"Cisco believes that there are at least seven verticals that will move more quickly, starting with manufacturing followed by the public sector, energy/utilities, health care, finance/insurance, transportation, and wholesale/distribution. But Lloyd stipulated that the Internet of Everything will be driven by business funding -- not IT funding -- as we embrace consumer devices (aka bring your own device, or BYOD), the cloud, and data analytics to drive insights. Cisco's chief strategy and technical officer, Padmasree Warrior, explained further, asserting that the next decade of work will be about making all of these processes more efficient. For the network, Warrior outlined some of the technology implications, asserting that networks need to be more programmable, automated, dynamic, aware, agile, and secure in the face of a growing 'app-based economy'. 'The network needs to be much more orchestrated rather than just being configurable,' Warrior added. Warrior also reflected that the discussion -- at least around big data -- is finally moving from data collection to data usage."
Once a robust Internet of Things is developed, pundits imagine all sorts of things will become possible. Bob Violino writes, "The most common examples are smart cars, IP-addressable washing machines and Internet-connected nanny cams." ["The Internet of Things: Coming to a network near you," Network World, 22 April 2013] Tom Soroka, Vice President for Engineering and Technology at USTelecom, sees huge potential in the industrial sector. "When we marry the power of a global Internet with the power of global industry," he writes, "one can just imagine the massive potential of an industrial-grade network built just for the purpose of developing, manufacturing, ordering, delivering and operating commerce around the world." ["Explaining the Industrial Internet," USTelecom Newsletter, subscription required] Proffitt envisions the day when the IoT will schedule maintenance work and direct customers to RFID tagged products. He writes:
"This world is not far off. Smartphones and other mobile devices can already tap into public search engines to discover more about the world around them. You can use augmented reality to see results displayed graphically on device screens. As more and more objects join the Internet, they'll create information that will be added to the potential data you can receive, raising the level of information available by orders of magnitude. This will be both a boon (more data to help make decisions) and a curse (so much data you could drown)."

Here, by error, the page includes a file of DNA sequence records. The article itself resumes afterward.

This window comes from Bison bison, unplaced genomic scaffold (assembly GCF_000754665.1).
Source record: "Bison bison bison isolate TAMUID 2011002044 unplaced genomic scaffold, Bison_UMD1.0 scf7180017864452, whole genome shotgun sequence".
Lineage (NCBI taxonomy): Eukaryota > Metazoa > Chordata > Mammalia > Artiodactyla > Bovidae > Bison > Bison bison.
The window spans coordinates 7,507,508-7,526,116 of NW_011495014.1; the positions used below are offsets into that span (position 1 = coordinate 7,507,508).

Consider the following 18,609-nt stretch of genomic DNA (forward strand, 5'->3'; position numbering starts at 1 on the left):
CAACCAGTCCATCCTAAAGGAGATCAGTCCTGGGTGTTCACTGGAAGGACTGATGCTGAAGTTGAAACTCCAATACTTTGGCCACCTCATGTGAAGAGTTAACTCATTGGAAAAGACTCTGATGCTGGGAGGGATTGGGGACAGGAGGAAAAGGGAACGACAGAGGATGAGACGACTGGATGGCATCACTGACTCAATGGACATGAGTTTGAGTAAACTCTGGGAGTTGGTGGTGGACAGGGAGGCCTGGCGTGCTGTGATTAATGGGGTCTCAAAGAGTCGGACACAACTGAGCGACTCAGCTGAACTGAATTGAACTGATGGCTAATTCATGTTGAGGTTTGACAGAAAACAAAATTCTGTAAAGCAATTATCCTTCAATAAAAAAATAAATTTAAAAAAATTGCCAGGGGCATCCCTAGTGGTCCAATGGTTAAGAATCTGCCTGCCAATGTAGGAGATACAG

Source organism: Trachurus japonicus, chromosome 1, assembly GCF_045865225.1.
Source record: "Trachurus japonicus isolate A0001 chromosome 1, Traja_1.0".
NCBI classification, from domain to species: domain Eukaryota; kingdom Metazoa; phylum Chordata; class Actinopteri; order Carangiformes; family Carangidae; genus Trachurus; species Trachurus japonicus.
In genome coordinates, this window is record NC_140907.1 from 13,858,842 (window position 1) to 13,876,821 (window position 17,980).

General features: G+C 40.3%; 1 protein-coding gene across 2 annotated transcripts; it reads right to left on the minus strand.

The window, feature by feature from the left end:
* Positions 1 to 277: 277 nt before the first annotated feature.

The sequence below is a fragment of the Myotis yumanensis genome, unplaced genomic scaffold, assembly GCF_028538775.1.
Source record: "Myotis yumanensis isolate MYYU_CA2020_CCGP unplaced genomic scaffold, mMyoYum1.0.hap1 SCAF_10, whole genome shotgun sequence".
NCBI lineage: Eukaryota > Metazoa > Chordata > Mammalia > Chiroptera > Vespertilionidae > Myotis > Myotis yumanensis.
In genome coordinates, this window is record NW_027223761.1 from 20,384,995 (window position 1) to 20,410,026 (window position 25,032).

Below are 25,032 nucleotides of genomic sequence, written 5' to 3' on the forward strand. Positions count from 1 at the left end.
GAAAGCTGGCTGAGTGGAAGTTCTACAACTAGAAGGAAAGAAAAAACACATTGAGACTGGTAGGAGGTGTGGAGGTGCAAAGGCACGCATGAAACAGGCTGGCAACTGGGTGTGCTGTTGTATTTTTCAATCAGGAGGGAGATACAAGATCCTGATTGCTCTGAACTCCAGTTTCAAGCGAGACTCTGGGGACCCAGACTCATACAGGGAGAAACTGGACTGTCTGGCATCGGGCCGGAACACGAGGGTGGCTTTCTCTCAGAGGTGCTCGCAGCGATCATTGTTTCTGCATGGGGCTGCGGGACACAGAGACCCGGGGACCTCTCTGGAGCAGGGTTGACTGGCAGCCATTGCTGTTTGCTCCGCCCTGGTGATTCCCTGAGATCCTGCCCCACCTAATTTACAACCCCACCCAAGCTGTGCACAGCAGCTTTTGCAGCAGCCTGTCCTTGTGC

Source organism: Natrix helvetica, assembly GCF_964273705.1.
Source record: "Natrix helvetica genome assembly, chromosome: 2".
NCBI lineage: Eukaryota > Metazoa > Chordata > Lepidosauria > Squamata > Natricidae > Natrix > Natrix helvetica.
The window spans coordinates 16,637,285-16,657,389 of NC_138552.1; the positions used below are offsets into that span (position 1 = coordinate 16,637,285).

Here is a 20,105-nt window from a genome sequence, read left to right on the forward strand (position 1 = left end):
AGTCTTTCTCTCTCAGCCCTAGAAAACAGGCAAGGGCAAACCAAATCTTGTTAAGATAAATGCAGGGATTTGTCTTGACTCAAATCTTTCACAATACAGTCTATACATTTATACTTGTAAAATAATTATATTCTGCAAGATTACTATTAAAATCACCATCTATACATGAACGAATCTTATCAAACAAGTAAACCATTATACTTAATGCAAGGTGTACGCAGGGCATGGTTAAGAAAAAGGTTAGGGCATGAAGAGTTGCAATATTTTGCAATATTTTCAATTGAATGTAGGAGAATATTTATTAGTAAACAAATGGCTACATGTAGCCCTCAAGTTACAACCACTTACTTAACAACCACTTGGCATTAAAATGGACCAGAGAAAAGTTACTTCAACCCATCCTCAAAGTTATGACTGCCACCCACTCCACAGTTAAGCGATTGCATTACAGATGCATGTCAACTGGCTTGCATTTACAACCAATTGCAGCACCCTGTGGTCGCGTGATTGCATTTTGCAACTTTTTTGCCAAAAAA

Analysts at ABI Research agree that M2M networks and services are going to prove to be "golden eggs" of profitability for those who master the domain. However, they have found "porous security is exposing vulnerabilities in a large number of use-case scenarios" and that vulnerability threatens to slow the growth of the Internet of Things. ["Machine-to-Machine Application Market Grows, But Poor Security Is Major Issue, Report Finds," SupplyChainBrain, 13 February 2013] The analysts argue, "The horizontal evolution of M2M will require full end-to-end security. Significant efforts need to be invested into M2M application security in order for the M2M market to fully evolve. Whether this is through open source initiatives or standards development, the demand for increased M2M application security will have to be answered, and sooner rather than later."
Most analysts, however, are convinced that the Internet of Things will come about and that it will be big business. Earlier this year, Cisco CEO and chairman John Chambers, stated, "I believe that businesses and industries that quickly harness the benefits of the Internet of Everything will be rewarded with a larger share of that increased profitability. This will happen at the expense of those that wait or don't adapt effectively. That's why the value is 'at stake' – it's truly up for grabs." ["Economic impact of the 'Internet of Everything' will be US$14trn – Cisco's Chambers," by John Kennedy, Silicon Republic, 19 February 2013]
The U.S. Telecom Association expects its members to get a share of the trillions of dollars at stake. Brogan explains, "Central to this operation are the broadband networks that link machines and sensors together, connecting data centers hosting computers that collect data, process it into actionable information, and display the information in usable formats to end users or connected machines. To keep this system running, fiber-optic networks and systems will need to be built, and large quantities of routers and switches will need to be deployed." Obviously, there are still hurdles to be jumped and challenges to be met before a full-fledged Internet of Things emerges. The biggest players, however, are already involved and it won't be long before the Internet of Things is much larger than the Internet/World Wide Web used to connect humans.